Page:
On Tuesday, the Kentucky Horse Racing Commission granted initial approval to a plan that will see CDI add up to 600 ‘instant racing’ gaming machines to a new purpose-built venue at its Trackside training location in Louisville, not far from the Churchill Downs track that hosts the annual Kentucky Derby race.
CDI says it plans to commence construction of the new $50m to $60m venue later this summer and hopefully welcome its first instant racing customers in summer 2018. CDI’s Kevin Flannery said the company opted not to install the machines at its flagship Louisville racetrack due to space limitations.
Instant racing, sometimes referred to as historical racing, involves machines that play simulated videos of real-life races from days gone by with all identifying information stripped out before players place their wagers. The machines have been controversial wherever they’ve been introduced due to their pure-chance-outcome resemblance to standard slot machines, which many states have yet to approve.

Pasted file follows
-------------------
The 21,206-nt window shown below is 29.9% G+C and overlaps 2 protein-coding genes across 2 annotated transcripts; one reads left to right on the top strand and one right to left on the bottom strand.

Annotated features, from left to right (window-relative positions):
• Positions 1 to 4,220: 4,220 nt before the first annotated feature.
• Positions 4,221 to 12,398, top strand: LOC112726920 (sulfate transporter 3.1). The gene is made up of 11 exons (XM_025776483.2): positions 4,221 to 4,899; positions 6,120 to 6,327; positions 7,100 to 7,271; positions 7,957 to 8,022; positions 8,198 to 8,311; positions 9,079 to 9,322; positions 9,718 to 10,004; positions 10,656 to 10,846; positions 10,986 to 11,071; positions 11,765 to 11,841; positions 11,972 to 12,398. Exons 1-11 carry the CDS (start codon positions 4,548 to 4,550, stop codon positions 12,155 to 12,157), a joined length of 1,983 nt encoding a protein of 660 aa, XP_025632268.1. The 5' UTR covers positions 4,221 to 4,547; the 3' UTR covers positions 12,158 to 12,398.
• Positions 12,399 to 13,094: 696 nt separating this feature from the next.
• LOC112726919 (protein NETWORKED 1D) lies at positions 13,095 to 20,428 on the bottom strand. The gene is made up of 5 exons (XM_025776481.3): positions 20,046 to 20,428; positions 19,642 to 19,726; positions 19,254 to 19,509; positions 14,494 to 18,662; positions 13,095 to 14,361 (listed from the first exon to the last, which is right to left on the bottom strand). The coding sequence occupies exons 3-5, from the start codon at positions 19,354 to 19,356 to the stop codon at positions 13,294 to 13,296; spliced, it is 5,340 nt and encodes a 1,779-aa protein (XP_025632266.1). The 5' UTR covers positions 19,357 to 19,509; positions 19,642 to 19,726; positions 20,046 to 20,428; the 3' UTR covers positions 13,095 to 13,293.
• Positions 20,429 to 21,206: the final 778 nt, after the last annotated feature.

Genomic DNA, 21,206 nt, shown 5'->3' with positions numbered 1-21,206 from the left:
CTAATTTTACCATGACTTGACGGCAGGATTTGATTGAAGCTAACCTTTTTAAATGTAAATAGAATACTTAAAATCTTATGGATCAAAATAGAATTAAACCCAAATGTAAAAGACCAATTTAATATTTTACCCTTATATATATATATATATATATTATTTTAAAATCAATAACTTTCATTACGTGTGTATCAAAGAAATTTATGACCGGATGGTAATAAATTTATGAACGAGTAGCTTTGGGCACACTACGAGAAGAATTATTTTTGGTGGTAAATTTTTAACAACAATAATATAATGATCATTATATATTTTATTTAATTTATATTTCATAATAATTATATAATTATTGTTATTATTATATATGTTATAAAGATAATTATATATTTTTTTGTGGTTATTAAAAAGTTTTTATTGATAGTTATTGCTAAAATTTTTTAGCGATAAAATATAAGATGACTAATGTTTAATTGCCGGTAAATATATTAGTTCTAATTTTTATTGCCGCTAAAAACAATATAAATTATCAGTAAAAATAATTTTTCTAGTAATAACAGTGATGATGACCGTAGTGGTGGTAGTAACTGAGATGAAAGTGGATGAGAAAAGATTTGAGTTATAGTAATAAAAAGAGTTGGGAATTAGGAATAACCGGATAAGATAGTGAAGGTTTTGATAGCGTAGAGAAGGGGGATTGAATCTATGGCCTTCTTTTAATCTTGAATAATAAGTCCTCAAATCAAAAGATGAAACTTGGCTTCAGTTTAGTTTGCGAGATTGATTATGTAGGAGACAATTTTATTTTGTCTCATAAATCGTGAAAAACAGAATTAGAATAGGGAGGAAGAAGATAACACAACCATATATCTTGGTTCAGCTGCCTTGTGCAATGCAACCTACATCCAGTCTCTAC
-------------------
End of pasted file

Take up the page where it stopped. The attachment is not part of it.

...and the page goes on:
Kentucky legislators approved instant racing way back in 2010 but CDI held off adding the machines to their gaming palette, reportedly due to their preference for adding actual slots. But with Kentucky legislators showing no inclination to further expand the state’s gaming options, CDI apparently had a change of heart.
Other Kentucky racetracks, including Kentucky Downs, The Red Mile and Ellis Park, have already launched instant racing at their venues. The Herald-Leader reported that instant racing had handled wagers totaling nearly $839m in the state’s current fiscal year through May, of which $53m was held by track operators.
The addition of instant racing will further lessen CDI’s reliance on its land-based race betting revenue, which contributed $26.1m to the company’s Q1 earnings report, less than online betting ($52.3m), casinos ($35.3m) and social gaming ($112m).